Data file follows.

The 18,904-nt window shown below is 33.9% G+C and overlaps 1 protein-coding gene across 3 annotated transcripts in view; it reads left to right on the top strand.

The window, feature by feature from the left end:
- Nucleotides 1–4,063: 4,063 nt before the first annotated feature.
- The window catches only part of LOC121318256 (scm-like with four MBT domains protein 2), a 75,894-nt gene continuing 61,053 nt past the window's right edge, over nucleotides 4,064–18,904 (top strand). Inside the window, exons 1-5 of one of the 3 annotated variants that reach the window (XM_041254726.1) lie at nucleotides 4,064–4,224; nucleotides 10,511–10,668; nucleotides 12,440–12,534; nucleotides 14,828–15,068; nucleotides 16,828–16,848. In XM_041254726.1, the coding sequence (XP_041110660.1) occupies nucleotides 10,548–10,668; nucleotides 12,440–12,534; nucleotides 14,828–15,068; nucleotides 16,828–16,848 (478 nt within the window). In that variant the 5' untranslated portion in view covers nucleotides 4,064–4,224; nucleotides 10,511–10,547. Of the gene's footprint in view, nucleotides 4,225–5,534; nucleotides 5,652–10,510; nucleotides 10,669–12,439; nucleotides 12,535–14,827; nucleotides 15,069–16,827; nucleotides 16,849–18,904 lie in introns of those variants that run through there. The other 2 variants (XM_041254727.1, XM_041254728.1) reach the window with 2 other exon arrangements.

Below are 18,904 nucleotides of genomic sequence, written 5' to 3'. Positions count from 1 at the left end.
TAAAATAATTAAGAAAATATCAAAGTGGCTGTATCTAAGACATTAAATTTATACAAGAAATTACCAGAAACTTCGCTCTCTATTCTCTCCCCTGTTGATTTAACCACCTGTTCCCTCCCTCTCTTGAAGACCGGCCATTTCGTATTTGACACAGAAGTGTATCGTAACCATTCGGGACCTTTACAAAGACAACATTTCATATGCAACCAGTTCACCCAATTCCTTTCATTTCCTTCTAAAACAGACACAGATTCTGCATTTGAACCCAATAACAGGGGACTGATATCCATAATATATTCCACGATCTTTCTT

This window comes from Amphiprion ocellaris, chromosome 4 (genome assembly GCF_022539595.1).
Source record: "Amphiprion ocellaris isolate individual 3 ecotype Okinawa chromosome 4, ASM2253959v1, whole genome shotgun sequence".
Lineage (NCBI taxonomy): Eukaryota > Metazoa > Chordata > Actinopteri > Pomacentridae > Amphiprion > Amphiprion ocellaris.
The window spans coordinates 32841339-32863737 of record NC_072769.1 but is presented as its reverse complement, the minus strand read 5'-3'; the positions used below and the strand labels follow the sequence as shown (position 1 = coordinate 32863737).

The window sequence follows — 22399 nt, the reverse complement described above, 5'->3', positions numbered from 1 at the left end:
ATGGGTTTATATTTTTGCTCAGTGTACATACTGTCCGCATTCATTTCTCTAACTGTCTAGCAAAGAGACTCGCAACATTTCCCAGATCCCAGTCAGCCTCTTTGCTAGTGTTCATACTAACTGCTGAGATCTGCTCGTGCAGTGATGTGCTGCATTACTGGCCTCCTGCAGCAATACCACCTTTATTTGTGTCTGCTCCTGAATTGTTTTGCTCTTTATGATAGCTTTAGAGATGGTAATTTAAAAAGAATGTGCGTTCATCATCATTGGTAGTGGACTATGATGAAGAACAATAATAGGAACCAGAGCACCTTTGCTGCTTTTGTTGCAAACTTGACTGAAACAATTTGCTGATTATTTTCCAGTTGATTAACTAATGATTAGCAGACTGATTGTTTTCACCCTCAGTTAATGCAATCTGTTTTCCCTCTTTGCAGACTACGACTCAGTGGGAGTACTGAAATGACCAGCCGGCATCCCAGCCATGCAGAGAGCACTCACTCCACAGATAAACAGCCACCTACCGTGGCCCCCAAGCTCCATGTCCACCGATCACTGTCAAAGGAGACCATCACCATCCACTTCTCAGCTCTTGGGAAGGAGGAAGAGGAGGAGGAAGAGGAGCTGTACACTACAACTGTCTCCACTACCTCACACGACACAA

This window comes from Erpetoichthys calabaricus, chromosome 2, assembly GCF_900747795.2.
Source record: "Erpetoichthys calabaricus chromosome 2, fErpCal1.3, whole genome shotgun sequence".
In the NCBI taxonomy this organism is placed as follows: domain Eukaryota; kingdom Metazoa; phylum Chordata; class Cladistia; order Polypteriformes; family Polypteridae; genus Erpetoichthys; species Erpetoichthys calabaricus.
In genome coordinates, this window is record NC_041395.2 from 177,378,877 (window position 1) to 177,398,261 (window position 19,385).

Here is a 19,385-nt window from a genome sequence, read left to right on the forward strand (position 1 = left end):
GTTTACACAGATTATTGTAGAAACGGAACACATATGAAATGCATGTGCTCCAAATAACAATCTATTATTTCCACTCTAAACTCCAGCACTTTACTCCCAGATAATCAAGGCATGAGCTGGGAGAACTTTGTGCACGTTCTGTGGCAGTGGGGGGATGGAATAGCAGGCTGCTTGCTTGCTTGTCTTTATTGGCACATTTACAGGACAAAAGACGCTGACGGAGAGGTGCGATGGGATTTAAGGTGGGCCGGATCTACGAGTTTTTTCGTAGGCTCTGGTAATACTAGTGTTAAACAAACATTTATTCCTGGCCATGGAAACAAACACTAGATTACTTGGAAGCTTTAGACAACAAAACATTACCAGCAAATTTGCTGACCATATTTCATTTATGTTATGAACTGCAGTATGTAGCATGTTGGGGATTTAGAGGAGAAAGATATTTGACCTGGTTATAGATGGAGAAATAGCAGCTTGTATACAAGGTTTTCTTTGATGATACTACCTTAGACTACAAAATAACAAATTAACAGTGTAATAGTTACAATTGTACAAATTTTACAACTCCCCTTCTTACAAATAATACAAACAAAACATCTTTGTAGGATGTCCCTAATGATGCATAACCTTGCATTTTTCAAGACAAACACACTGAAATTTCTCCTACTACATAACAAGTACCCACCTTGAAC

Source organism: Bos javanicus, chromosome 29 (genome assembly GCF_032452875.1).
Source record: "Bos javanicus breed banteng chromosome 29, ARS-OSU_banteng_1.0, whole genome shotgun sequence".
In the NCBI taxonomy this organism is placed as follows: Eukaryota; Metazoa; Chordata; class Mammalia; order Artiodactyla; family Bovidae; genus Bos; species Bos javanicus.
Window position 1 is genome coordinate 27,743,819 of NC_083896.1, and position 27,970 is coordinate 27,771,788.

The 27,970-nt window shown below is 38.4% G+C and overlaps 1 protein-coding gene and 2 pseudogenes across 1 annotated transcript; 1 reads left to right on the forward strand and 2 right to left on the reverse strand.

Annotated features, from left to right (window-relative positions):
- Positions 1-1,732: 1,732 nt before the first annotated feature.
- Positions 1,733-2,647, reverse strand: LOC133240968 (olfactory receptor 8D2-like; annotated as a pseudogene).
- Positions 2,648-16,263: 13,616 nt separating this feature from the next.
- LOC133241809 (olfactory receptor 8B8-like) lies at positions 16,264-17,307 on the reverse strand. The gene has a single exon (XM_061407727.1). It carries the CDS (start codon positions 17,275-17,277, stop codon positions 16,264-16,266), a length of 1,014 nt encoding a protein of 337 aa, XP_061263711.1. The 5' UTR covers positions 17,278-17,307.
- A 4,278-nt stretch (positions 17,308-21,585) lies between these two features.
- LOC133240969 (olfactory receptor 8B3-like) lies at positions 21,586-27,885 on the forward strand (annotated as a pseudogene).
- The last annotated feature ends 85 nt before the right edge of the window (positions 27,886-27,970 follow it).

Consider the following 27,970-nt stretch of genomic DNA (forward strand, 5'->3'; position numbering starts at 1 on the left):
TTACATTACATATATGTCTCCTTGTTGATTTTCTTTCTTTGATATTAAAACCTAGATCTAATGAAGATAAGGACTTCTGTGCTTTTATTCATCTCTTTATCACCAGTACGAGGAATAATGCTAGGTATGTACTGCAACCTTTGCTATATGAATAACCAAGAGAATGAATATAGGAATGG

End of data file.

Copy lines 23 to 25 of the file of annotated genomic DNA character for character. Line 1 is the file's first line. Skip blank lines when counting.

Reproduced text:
The 27,970-nt window shown below is 38.4% G+C and overlaps 1 protein-coding gene and 2 pseudogenes across 1 annotated transcript; 1 reads left to right on the forward strand and 2 right to left on the reverse strand.

Annotated features, from left to right (window-relative positions):
- Positions 1-1,732: 1,732 nt before the first annotated feature.